Advertising your email list on websites other than your own site can be a great way to grow your email list. In fact, it can often be more profitable than simply advertising your website. If you can give users a compelling reason to sign up for your email (such as free offers or discount codes), it is a much lower barrier to entry for most people to sign up for an email list than to make an initial purchase. Just be sure that you understand how much you can afford to spend per email address and that you have a plan in place to identify which emails came from which advertising sources.

That’s why it is important to have a Privacy Policy and Terms of Use readily available on your site, and even a disclaimer before they sign up for anything. Not only is this good business practice, it’s also required by Google, Amazon, Facebook, Twitter … pretty much every major company whose services you will be using to promote your business. Oh, and it is required by most governments.

Note: Searching ‘Contributor guidelines’ is a great way to do this. The submission process tends to vary from site to site, and some won’t have any ‘Contributor Guidelines’ available.  In the knitting niche, there are some sites that accept submissions via a contact form and some that will ask that we get in contact via email. If you can’t find the contact information of a blog, sign up to their email list and then reply to the address that is used.
Save any new documentation as a PDF for download, and require that individuals enter their names and email addresses in order to access it. The value of the information you are offering is directly proportional to the amount of personal data your customers are willing to provide, so make sure the tradeoff is fair. A highly anticipated white paper or report can garner a high number of new email subscribers who are openly expressing interest in your brand, so don’t leave this opportunity unaddressed.

Your email list, on the other hand, is yours, free and clear. Using your website and social media to attract visitors and followers, and then encouraging them to sign up for your email list gives you the opportunity to contact your prospects at any point in the future, with any kind of messaging you want; and you’re not bound by search engine rankings or social media algorithms.

Unsubscribe rates track when you’ve finally lost permission for good. When someone unsubscribes from your list, it means they’ve gotten to the point where they’d like to formally revoke permission and never hear from you again. Marketers tend to focus on unsubscribe rates as the ultimate measure of when permission is lost. But the truth is, you probably lost permission far before your subscriber reached for that unsubscribe button.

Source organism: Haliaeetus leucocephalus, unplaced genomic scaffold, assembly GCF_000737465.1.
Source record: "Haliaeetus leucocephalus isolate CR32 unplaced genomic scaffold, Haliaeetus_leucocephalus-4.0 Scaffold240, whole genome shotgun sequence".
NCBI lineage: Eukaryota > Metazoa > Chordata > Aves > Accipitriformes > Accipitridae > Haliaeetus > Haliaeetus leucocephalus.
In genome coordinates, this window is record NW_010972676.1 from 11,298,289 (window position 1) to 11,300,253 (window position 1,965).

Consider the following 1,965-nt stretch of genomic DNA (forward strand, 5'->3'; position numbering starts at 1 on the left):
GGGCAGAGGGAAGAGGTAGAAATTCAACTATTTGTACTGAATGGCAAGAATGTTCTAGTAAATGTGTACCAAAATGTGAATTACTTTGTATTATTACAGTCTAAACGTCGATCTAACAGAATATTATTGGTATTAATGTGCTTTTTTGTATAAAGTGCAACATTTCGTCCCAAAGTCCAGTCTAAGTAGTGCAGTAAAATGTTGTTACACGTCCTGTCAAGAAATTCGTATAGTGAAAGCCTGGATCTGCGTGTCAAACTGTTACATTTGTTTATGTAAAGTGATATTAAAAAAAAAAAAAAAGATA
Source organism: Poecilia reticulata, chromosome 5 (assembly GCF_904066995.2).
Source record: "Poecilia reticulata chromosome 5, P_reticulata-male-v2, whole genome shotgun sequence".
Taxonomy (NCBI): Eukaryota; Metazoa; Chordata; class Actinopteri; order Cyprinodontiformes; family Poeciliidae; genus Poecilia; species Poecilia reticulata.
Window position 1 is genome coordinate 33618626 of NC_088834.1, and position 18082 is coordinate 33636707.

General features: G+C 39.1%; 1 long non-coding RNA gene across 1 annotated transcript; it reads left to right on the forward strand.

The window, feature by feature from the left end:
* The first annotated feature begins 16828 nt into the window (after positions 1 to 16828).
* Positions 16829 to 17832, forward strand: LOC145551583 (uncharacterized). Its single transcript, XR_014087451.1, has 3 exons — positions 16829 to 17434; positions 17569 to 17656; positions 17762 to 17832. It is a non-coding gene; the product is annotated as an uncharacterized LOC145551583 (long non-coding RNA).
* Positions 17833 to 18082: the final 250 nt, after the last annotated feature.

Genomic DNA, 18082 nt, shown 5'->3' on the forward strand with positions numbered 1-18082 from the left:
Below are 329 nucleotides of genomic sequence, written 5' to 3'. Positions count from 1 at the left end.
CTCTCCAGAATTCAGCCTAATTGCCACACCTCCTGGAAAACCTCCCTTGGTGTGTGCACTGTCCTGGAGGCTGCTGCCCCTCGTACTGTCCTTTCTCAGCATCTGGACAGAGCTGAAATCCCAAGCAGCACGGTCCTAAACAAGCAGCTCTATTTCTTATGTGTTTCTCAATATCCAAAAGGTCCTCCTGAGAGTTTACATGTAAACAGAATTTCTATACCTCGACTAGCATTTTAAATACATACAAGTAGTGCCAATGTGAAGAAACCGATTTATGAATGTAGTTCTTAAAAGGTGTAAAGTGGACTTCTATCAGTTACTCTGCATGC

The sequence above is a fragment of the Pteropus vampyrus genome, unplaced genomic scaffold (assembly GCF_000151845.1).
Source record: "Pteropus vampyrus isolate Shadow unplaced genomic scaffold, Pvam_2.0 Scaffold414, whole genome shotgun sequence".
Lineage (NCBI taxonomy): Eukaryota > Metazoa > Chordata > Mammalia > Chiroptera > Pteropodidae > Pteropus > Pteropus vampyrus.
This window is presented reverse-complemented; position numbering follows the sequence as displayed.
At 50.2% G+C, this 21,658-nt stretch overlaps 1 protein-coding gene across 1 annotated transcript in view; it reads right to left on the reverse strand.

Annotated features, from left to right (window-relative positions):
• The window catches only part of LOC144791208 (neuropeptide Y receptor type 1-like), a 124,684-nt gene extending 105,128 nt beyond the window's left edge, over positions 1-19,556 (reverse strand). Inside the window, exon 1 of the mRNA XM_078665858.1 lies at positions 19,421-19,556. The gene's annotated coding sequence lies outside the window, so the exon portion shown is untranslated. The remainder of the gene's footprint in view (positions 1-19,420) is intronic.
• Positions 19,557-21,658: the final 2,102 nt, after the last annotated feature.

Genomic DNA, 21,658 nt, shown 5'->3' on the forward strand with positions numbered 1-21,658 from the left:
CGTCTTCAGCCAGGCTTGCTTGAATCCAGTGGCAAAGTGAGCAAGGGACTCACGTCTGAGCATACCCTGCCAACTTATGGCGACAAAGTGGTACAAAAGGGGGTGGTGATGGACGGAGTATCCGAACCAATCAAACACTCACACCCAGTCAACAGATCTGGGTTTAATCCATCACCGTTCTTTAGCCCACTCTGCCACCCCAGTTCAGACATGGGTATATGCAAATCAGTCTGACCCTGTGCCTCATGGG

Offline events like trade shows are highly anticipated growth opportunities for professionals in your industry. Demo your latest product at an appropriate conference and collect signups in-person. Once you're back at the office, import these signups into your contact database. Be sure to send these contacts a welcome email that confirms their opt-in to your list. (See #8 in this blog post for tips on sending welcome emails.)
Visitors to your website might overlook the call to sign up that you have at the top of every page, but it’s harder to ignore a lightbox or pop-up. Scroll boxes pop up on visitors’ screens after they’ve scrolled down a certain length of the page. The box encourages them to sign up for your email list. They can be effective for encouraging a user who’s already shown interest in your content (by staying on the page long enough to scroll) to sign up for your email list.

The best part of the platform is it has a free version which one can use to run your own ads with credits from reading and rating ads. The free way to start is to use the ads surfing as a way to learn how to write good ad copy (headline less than 25 characters plus a message less than 60 characters) and good landing pages. Just follow what the 5 star ad writers do and build that into your free credit ads – keep doing this over and over until you are ready to go Pro.  I use the paid Pro version at $19.95 a month which gives me 10 Pro ads which I can deploy without needing credits. Any credits I collect are applied to Credit ads that I run as well.